Prepare your heart for the service. Spend time reading scripture and in prayer before you come and ask God to speak to you. This is in the same vein as Worship during the week. Don’t make the first two songs your warmup, come ready to engage and expecting to hear from the Lord (Prov. 8:17).
There are many different expressions of worship, which are as varied as the people in the body of Christ. I’m convinced the Lord isn’t as concerned with what our bodies are or aren’t doing during this time, but rather with the engagement of our hearts. We are all called to sing songs of worship to the Lord and make a joyful noise to Him (Psalm 98:4). This has nothing to do with the quality of our singing voices, but rather whether our hearts desire to sing our Savior’s praises. The end result, however, should be the same. We should absolutely be moved in a mighty way, by dwelling on and praising the Lord for who He is and what He’s done. There are very few organizations where a majority of non-musicians regularly gather and make music together, but God created the arts and he uses the for His glory. Only His glory inspires this in the heart of every person who knows Him. Don’t sit there and think about where you are going for lunch or what you have to do this week. Be in the moment. Sing the songs…even if they are not your favorite :), think about the words and what they mean. Listen to the sermon and take notes (Ps. 149:1; 100:2). You may have heard the phrase “You only get out what you put in”. Our spiritual lives are no different, and God has not called use to follow Him half way. We need to be completely devoted and submitted (Rev. 3:15-16).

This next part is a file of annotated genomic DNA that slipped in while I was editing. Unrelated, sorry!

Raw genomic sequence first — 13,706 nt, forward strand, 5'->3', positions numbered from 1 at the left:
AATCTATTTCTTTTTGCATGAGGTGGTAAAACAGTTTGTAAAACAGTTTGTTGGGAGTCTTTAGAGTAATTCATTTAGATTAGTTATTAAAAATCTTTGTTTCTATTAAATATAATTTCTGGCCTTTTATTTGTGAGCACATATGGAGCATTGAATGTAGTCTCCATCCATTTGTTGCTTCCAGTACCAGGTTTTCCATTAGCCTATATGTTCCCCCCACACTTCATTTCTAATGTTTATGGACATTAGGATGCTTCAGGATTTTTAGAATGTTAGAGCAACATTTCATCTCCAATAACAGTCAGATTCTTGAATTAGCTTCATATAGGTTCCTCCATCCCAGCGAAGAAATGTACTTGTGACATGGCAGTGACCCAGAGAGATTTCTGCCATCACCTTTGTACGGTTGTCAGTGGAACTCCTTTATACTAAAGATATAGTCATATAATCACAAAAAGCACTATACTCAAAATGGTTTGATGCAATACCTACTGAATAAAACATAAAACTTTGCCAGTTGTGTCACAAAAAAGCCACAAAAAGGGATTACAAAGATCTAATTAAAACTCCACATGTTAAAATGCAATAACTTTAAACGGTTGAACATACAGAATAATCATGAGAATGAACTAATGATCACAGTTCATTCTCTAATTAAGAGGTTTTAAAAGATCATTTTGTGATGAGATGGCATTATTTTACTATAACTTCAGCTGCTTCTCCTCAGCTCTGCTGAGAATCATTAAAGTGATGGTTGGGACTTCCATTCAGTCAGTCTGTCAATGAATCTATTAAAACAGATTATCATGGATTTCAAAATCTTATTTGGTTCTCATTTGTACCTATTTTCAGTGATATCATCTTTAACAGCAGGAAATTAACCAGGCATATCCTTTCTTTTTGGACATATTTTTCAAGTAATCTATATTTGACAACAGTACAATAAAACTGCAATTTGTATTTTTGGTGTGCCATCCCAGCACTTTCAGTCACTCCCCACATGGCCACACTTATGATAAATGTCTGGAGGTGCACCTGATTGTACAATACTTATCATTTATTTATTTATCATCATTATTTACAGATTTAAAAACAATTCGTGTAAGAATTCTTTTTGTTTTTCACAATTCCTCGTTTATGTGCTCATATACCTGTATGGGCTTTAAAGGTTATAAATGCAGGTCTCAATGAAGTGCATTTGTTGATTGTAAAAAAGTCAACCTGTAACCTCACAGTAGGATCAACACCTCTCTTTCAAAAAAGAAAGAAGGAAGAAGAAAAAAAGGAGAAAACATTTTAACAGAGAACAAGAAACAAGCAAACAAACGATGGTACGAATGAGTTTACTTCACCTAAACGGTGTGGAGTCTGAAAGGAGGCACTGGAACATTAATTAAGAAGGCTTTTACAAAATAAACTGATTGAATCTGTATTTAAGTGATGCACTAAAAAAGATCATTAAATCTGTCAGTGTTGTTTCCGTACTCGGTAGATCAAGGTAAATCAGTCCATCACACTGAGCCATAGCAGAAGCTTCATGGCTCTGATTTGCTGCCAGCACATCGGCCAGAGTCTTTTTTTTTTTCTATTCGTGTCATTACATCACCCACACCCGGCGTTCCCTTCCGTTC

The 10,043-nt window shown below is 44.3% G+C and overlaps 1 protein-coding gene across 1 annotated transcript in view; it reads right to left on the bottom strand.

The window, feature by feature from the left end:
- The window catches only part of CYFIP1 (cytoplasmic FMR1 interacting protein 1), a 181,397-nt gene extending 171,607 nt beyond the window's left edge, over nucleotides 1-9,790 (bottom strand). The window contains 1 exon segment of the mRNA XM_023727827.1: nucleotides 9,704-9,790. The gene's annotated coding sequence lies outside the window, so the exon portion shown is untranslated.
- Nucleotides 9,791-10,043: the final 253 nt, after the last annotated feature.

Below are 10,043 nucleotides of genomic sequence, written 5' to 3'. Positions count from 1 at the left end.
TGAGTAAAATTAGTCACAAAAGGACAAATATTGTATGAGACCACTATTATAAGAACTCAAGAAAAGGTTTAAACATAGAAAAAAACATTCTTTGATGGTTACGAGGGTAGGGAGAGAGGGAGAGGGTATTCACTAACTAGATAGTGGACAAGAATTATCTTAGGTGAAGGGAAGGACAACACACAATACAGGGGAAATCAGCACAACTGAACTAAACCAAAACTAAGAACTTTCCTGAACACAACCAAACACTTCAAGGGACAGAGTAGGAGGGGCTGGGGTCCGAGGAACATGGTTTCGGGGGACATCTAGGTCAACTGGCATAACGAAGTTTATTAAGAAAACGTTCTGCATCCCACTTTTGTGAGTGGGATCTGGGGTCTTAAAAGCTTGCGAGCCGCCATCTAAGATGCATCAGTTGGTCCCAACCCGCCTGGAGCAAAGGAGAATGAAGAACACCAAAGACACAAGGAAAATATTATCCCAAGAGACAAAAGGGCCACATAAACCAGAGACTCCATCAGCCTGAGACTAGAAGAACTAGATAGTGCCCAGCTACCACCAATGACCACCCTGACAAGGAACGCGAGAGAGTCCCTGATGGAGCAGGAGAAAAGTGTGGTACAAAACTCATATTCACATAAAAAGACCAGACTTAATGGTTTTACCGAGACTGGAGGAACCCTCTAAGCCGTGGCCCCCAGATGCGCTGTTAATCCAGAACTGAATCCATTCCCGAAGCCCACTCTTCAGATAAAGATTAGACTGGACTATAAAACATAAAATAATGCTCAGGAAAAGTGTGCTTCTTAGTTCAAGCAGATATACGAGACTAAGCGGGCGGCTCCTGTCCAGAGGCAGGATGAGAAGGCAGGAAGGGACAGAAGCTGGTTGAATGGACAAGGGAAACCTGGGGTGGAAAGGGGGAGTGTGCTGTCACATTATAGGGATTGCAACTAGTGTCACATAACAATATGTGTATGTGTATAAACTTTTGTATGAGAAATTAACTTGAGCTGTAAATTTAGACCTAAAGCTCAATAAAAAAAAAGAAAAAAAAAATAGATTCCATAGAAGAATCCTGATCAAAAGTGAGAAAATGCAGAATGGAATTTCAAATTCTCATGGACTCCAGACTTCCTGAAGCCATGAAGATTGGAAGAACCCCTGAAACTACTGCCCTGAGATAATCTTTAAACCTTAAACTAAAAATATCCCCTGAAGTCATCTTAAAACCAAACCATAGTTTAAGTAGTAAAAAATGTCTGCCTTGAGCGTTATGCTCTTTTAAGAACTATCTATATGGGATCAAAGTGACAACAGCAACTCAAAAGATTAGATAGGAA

In closing, let’s finish out the last part of this series in the same way we did the first. Let the words to this great hymn be our prayer for purposeful worship.
Change my heart oh God
Make it ever true
Change my heart oh God
May I be like You
You are the potter
I am the clay
Mold me and make me
This is what I pray